3 Ways To Avoid A – Q&A Disaster

It’s the 7th question from the audience, and as you look out over the sea of onlookers, you notice even more hands are raised. You are bubbling over with inspiration from the speaker’s message and now she’s offering a “Question and Answer” session.
 
You’ve loved the answers so far, but you’re also excited to move on with the new knowledge and mental breakthroughs you just achieved thanks to her speech. 

Now, after the 11th question, you feel like you’ve been taken hostage in the room. Unfortunately, this never-ending hands-up, question-asking, and long-winded response has burst your inspiration bubble.

In certain situations such as a conference or workshop, a Q&A is very appropriate and welcomed. Done well, your Q&A as a presenter is interactive, engaging, and sometimes delightfully entertaining. It can be a time to “let your hair down” with the audience. But, all too often, the presenter hands over control to the audience, rather than guiding the session with competence and leadership.

 
For your next Q&A, consider these three tactics:
 

1) Timing

Tell your audience, “We have 10 minutes for Q&A.” Letting them know the time allotted helps them understand a) what to expect and b) that you are respectful of their time. Assign an assistant or person in charge to track the time and/or run a microphone through the audience. When time is up, have them give you a noticeable cue that you need to end the Q&A.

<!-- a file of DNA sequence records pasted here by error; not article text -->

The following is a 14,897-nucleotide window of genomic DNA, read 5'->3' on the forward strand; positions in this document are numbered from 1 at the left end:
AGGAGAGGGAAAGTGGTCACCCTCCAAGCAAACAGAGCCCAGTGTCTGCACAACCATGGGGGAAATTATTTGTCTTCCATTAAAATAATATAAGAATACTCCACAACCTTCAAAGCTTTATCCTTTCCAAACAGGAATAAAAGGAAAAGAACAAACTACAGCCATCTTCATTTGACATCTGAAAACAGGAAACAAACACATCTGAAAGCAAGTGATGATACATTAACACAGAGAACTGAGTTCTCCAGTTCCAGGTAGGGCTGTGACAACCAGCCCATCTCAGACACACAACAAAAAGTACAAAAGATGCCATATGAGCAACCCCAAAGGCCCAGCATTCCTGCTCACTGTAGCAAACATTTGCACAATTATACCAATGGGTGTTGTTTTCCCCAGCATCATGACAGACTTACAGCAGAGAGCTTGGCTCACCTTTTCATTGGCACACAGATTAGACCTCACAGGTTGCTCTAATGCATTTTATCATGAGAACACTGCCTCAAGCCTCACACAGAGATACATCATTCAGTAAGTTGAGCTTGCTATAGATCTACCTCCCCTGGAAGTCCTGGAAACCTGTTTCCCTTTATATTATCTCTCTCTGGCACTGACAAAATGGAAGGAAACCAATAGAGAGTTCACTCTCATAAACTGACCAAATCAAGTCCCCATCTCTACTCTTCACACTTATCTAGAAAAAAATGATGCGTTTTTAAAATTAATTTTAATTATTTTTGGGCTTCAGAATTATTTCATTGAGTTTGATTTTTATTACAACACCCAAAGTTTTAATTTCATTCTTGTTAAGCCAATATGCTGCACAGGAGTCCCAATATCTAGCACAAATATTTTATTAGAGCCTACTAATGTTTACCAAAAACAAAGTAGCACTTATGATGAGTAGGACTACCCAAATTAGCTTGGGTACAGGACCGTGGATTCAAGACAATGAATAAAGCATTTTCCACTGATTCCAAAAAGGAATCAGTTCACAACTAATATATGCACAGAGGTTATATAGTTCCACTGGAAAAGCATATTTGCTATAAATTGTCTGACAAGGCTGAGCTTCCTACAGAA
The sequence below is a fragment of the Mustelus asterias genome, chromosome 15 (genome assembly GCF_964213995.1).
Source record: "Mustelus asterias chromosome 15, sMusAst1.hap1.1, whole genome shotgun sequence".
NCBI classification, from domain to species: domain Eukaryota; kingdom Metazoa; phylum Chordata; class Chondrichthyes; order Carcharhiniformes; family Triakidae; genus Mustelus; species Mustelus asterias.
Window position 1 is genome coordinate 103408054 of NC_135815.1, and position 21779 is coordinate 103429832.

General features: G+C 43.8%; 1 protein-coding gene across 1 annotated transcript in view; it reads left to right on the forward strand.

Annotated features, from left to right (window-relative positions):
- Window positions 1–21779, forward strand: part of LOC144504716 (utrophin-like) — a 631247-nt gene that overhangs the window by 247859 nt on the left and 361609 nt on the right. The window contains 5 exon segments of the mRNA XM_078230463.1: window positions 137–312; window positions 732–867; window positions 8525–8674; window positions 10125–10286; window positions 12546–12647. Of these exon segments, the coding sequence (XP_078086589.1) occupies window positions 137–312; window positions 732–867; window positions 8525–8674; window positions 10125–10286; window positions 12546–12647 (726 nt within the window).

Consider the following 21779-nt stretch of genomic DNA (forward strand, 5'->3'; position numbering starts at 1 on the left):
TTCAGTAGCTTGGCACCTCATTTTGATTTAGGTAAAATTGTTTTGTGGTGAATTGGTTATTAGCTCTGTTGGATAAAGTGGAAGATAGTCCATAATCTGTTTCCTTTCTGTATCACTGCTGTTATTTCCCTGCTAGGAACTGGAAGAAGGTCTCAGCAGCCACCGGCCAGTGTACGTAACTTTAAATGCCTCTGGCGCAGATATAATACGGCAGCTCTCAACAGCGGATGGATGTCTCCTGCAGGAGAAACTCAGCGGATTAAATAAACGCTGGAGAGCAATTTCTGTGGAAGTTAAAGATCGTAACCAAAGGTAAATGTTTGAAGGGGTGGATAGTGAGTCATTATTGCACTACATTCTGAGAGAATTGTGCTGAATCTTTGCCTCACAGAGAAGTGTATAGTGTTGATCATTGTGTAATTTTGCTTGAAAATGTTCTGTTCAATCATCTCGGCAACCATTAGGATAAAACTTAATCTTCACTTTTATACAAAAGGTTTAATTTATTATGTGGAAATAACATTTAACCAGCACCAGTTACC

2) Limiting

Wind down and let people prepare. Tell your audience, “We have time for two more questions.” By establishing a limit, you are gently but firmly stating you are still in control and will soon be closing the program.
 

If more than two hands were raised – invite them to stay after and talk to you in person.

3) Closing

As you complete the Q&A, step back into your presentation. This time is an opportunity to create a synopsis of your main points and potentially summarize their questions. Consider closing with an inspirational quote or uplifting conclusion.

 

By maintaining seamless command of your entire presentation from beginning to the final word your audience perceives you as someone standing and delivering with confidence.

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